Big Data and Ambient Analytics
The term “big data” implies that size is the single distinguishing characteristic of the raw digital chaff from which businesses must now extract the wheat of actionable information. But as cloud computing becomes more pervasive, it’s not just the size of data that challenges organizations, but its fluidity.
As organizations are making increasing use of SaaS, PaaS and IaaS, they can no longer be sure that the data they need is sitting on a known set of servers in the datacenter. In fact, because LOB users are now subscribing to SaaS solutions without asking anyone’s permission, business data can quickly accumulate outside the enterprise before IT even knows it’s happening.
Also, some of the richest big data isn’t generated by the business at all. Instead, it belongs to social media, research companies and other third parties. So IT must become increasingly adept at working with (discovering, navigating and visualizing) data sets regardless of where they are—or aren’t.
Finding the good stuff—fast
Big data success does not necessarily come from aggregating massive amounts of digital chaff from a large number of disparate sources. On the contrary, it can sometimes be completely unproductive to waste a lot of storage and compute power on processing too much data. The key instead is to discover and navigate through the useful data hidden inside big data sources—and then perform the appropriate analytics on that data alone.
The problem, of course, is that data sets of “big data” do not always offer the transparency we’d like them to have. Its metadata does not conform to our data management dictionaries. And we’re not always entirely sure what we’re looking for, anyway. IT therefore needs more intelligent tools for quick discovery, navigation and then iterative extraction of data subsets from large data sources based on both “hard” and “soft” criteria.
Empowering the business user
As pressures grow on the business to respond more quickly to emerging trends and problems, IT can’t allow itself to be a bottleneck in the big data analytics process. Sure, IT will always have a role in facilitating analytics and performing more sophisticated analytical tasks. But, wherever possible, IT should enable business users to be self-sufficient when it comes to pinpointing actionable information buried in large sets of structured and unstructured data.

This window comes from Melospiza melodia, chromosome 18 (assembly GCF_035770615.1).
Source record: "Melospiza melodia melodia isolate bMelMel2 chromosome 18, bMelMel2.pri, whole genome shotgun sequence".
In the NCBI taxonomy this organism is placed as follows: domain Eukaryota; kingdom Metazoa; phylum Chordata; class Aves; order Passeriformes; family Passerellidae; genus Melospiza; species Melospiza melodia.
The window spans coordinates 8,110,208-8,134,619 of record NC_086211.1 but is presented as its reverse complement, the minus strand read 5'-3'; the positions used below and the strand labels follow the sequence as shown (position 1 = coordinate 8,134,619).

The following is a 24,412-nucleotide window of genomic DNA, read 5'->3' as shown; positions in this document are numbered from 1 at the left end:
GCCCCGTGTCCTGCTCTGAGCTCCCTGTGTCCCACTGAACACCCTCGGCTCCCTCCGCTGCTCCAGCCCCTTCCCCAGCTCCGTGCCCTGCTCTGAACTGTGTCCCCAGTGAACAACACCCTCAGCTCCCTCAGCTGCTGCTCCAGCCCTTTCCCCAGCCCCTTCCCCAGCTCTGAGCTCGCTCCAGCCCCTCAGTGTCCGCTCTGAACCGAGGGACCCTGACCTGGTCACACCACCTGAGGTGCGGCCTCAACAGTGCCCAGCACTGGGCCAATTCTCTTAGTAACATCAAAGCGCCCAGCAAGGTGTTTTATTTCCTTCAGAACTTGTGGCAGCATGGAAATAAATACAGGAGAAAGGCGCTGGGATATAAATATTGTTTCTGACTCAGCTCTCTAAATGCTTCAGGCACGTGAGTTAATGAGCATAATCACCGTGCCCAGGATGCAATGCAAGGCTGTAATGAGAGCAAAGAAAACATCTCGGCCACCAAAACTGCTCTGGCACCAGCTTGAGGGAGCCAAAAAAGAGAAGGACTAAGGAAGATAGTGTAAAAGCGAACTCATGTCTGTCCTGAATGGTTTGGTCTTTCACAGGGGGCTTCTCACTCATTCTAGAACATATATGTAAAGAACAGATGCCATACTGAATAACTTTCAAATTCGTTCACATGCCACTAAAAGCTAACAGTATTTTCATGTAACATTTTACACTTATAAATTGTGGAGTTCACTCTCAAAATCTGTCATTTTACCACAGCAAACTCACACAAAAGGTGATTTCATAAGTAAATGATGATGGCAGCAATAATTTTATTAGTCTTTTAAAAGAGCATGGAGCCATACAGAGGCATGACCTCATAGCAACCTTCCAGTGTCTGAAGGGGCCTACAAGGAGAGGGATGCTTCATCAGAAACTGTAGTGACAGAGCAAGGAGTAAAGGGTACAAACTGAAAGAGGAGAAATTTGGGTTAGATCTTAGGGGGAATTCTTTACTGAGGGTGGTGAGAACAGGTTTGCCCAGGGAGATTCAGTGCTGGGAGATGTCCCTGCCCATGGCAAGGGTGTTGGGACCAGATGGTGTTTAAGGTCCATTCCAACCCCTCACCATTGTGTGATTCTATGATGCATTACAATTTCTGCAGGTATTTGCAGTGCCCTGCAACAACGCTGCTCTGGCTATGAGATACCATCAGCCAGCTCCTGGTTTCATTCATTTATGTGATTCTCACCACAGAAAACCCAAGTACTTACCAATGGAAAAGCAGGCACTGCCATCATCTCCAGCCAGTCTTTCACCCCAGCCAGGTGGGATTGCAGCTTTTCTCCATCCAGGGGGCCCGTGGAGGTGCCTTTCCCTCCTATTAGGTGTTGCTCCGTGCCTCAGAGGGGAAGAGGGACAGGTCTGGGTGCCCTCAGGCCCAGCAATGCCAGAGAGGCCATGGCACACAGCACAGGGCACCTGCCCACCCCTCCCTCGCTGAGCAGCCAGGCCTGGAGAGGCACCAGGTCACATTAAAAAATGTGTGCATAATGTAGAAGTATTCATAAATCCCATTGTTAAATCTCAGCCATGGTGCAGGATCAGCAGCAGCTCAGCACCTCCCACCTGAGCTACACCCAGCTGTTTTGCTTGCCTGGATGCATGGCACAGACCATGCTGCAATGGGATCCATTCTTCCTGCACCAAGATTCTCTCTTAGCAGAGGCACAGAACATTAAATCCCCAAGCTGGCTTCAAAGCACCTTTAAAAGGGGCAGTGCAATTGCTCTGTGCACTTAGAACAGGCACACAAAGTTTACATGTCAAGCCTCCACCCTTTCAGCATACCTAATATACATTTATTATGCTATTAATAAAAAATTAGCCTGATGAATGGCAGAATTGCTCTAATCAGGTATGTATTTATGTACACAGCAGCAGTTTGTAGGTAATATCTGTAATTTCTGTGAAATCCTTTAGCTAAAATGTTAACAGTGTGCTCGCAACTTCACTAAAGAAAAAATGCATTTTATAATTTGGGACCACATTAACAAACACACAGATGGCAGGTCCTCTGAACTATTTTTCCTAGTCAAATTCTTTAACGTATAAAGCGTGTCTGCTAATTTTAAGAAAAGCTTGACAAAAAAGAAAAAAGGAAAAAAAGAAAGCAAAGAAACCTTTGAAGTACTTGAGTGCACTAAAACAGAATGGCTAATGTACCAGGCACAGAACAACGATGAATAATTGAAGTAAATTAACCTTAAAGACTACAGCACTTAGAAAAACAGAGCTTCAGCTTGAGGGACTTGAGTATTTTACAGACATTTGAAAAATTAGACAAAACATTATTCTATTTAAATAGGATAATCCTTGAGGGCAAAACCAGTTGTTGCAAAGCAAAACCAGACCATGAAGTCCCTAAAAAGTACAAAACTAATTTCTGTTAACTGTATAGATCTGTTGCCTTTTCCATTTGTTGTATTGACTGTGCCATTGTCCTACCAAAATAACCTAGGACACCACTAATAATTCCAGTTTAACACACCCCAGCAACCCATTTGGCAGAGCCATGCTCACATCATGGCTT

Also, business users are constantly changing their minds as market conditions shift and competitors make unexpected moves. When this happens, business users need to be able to act quickly—and on their own.
Simply put, the issue today isn’t just the emergence of data that is “big.” It’s also the need for analytics that can be “ambient.” We have to empower more people to be able to more quickly point more intuitive analytic tools at data that can be more places and in more different forms.
Vivisimo clearly has an important role to play in this new world of big data and ambient analytics. And, as part of IBM, we see ourselves fitting nicely into the larger portfolio of big data analytics solutions. But it’s important to make it clear that we are not just a hammer looking for a nail. The relationship between business and information is evolving rapidly and in some very significant ways. As that information becomes more ambient, our navigation and analytic capabilities have to become ambient as well.